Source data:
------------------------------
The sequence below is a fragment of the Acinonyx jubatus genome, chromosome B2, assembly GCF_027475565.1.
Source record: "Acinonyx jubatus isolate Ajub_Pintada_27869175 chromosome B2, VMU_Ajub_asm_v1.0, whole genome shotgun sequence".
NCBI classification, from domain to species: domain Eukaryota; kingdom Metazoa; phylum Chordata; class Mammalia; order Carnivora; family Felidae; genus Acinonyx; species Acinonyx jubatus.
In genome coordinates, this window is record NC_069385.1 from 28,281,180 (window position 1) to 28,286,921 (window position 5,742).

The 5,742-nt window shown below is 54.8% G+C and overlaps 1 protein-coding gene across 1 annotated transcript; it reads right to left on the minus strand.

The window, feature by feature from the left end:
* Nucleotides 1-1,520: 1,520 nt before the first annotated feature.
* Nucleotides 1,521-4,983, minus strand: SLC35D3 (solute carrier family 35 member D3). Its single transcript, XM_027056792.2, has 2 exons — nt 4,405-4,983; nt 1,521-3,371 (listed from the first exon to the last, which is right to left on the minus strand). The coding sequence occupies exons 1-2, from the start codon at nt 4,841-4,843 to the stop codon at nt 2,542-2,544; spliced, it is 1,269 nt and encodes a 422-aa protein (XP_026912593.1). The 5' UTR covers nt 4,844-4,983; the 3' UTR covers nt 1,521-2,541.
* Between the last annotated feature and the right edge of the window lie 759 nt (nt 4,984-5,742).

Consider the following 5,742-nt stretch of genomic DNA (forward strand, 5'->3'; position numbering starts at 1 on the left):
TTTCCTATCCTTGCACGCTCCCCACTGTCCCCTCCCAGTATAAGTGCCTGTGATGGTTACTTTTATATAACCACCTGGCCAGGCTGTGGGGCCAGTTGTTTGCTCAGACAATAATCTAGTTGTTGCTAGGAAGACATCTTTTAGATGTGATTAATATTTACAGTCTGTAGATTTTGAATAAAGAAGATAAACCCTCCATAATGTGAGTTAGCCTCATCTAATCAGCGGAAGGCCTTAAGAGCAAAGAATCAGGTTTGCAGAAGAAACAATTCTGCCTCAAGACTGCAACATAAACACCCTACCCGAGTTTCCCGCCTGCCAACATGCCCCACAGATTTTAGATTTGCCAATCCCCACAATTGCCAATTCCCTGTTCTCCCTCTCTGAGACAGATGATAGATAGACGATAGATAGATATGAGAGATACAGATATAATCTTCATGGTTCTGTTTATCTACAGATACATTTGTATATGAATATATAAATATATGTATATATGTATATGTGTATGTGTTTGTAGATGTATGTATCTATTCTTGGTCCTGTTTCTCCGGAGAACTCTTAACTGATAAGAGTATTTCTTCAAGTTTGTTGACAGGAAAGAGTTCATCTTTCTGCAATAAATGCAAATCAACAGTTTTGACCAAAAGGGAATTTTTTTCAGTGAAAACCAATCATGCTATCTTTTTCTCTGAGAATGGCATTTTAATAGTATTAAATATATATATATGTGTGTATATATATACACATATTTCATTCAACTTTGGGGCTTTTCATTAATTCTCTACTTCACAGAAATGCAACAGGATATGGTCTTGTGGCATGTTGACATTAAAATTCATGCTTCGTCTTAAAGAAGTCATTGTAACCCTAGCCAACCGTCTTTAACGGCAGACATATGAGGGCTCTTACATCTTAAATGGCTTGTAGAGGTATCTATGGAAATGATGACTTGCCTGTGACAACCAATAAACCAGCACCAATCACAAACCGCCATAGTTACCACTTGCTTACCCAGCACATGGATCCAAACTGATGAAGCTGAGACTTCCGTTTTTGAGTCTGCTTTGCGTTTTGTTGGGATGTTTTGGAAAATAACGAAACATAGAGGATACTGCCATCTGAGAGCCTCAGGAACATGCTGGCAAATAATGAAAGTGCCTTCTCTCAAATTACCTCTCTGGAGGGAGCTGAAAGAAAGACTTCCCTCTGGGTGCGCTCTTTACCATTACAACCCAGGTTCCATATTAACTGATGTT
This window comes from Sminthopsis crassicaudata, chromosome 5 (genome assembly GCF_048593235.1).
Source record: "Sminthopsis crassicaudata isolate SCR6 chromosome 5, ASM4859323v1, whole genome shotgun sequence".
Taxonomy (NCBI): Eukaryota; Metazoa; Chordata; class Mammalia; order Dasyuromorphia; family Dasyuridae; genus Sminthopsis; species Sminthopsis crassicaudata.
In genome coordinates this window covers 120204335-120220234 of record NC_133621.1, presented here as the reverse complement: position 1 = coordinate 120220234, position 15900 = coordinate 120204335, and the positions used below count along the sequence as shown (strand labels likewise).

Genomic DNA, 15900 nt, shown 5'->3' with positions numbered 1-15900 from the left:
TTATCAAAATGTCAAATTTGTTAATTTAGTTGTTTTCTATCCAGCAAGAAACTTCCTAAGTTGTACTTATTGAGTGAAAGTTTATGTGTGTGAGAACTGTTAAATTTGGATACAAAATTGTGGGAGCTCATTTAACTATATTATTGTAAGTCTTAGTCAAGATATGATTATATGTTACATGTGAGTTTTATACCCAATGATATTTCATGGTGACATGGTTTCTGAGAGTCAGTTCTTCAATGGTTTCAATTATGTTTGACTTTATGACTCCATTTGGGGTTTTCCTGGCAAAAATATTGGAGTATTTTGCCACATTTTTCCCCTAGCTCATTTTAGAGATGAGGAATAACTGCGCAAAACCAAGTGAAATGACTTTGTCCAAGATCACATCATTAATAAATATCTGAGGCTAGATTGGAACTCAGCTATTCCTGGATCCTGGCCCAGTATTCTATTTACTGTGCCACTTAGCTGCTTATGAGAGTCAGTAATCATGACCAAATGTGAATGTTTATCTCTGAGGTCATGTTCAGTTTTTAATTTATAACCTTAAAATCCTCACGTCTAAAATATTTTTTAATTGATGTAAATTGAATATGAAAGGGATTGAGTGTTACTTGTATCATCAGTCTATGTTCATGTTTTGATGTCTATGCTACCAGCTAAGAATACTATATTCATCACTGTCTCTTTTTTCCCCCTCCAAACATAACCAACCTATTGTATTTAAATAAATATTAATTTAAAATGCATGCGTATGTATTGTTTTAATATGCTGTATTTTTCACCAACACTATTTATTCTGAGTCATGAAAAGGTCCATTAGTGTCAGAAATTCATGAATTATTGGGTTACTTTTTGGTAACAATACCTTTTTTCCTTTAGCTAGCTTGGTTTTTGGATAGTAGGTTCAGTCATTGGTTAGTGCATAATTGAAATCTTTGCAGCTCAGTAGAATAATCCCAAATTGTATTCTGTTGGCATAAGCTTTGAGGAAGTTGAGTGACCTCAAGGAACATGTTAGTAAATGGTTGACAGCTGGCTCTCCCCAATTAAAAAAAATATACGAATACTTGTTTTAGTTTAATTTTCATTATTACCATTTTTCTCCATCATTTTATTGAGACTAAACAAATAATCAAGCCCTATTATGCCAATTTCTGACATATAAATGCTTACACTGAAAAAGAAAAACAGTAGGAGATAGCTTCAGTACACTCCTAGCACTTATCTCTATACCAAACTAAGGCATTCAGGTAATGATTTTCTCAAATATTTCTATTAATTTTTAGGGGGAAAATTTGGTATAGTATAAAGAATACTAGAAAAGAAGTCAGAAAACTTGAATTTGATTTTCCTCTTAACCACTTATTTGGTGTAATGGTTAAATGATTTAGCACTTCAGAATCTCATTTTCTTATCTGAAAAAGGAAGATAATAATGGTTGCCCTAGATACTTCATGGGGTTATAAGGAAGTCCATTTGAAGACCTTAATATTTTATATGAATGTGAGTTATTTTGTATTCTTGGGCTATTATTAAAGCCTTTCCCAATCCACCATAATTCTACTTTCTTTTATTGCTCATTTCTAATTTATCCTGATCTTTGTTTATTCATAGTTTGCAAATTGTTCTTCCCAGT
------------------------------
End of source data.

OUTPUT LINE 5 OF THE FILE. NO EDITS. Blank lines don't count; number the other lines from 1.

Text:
The 5,742-nt window shown below is 54.8% G+C and overlaps 1 protein-coding gene across 1 annotated transcript; it reads right to left on the minus strand.